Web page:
Sous chef wearing a white disposable chef's hatchef in a disposable chef hat

Outfitting Your Kitchen Staff

When it comes to running a food establishment, nothing is as important as the safety of your customers and staff. Proper gear, such as aprons and hair nets, protect your employees from burns, cuts and other injuries while also preventing food contamination. Not all gear is the same: certain materials might not be best for all kitchens. Keep on reading to learn how to best outfit your kitchen staff.

Aprons

Aprons are a staple in any kitchen. Commercial kitchens in particular are typically staffed with several employees preparing different dishes all at once. When it comes to safety, materials matter. While cloth aprons are great adding designs and lettering, they aren’t waterproof and take a while to dry. It’s best to go with poly and polypropylene aprons, which are waterproof and come with extra-long ties to fit any staffer comfortably. Our blue and white aprons are available in a variety of sizes and are approved for use in USDA inspected kitchens.

Gloves

Another standard in any kitchen, gloves are necessary when handling food and ingredients. Not only do they prevent exposure to bacteria, but keep hands dry when dealing with liquid ingredients or washing dishes. Quality gloves should be resistant to rips and fit snug for easy handling. Popular glove types include latex, though alternatives including synthetic gloves are also available. Depending on the type of food used in your kitchen, loose-fitting gloves might be more appropriate. Poly gloves are light and easily changeable, which is necessary when handling processed meats.

Hats and Nets

Hairstyles are a common way for people to express themselves. Some hairstyles, such as ponytails, leave the chance for loose strands to fall into the food the kitchen staff member is preparing. Hairnets address this issue by serving as a barrier between employees and the food they’re working with. Furthermore, hair nets protect loose hair strands from getting caught on equipment or being exposed to open flames. Beard protectors serve similar purposes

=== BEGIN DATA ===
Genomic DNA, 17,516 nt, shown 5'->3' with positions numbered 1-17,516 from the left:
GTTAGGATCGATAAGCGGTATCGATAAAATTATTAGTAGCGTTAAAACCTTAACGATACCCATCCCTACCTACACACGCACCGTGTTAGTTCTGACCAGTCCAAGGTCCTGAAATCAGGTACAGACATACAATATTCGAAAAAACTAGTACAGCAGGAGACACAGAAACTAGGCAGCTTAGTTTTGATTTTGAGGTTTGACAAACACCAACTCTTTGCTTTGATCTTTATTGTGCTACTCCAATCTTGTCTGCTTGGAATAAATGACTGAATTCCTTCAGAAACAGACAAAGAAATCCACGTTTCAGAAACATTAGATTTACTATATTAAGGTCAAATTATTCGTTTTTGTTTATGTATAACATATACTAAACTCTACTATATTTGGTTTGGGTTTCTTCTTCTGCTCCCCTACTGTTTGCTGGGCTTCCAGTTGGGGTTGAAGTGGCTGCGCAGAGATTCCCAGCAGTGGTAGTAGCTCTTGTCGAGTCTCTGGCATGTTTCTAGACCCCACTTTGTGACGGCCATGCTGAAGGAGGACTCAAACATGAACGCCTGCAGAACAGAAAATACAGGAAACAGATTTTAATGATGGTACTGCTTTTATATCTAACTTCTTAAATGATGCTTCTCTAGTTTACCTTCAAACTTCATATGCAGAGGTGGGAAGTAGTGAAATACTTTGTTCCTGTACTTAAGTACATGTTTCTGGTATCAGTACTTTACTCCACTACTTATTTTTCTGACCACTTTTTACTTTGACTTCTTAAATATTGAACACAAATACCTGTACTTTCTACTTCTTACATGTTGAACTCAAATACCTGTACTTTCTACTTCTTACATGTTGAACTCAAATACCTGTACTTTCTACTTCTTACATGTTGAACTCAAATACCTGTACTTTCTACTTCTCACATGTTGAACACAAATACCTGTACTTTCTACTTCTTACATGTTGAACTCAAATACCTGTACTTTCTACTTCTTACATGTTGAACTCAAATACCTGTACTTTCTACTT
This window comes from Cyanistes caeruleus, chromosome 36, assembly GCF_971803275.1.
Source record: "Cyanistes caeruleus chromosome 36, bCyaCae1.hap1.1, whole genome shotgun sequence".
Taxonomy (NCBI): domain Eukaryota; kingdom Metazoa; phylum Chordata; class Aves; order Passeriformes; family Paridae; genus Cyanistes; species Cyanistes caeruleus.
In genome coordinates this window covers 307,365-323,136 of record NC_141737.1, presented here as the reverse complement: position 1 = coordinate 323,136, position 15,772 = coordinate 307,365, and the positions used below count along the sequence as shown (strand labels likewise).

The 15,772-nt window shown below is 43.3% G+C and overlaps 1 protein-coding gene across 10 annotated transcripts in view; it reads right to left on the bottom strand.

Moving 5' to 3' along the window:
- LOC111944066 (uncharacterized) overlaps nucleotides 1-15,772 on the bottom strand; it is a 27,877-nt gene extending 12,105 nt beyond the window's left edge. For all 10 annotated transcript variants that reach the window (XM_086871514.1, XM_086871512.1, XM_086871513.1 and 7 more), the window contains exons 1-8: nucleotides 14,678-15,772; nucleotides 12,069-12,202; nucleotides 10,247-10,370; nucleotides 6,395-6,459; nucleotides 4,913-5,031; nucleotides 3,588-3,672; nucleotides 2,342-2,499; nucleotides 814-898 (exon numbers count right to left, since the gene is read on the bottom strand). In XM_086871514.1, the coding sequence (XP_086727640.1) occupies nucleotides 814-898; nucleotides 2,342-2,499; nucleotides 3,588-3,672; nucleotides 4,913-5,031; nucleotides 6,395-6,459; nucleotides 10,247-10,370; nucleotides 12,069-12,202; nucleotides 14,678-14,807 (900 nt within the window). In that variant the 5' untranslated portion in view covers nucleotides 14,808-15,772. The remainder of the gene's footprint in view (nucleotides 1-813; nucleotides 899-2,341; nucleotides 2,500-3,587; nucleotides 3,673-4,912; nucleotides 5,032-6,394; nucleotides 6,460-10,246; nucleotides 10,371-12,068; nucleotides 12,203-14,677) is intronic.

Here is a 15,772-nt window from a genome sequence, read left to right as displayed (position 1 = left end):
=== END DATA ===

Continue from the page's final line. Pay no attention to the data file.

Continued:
Another, more stylish option is to dress your staff with chef hats. While the traditional chef’s hat, the toque, is used to designate the chef as the culinary expert of the kitchen, other hat styles have grown in popularity. Paper caps offer a more modern look and can feature an array of stripes and designs. Of course, all hats serve the same purpose: to prevent hair and sweat from contaminating food and ingredients.

Full Body Protection

In some situations, aprons and gloves aren’t enough. Isolation gowns are perfect for kitchens that work extensively with meat and poultry. If slippery floors or spillage are a top concern in your kitchen, provide your staff with shoes covers that can fit over any size shoe.

Safety Training for Your Staff

Outfitting your kitchen staff with the best gear is no reason to skip safety training. Every employee needs to understand the proper ways of handling equipment and food. Protective gear should be worn at all times in the kitchen. In the event of an accident or emergency, your staff needs to know how to react. Schedule safety refreshers for new and experienced employees alike to keep everyone’s knowledge up-to-date.

 



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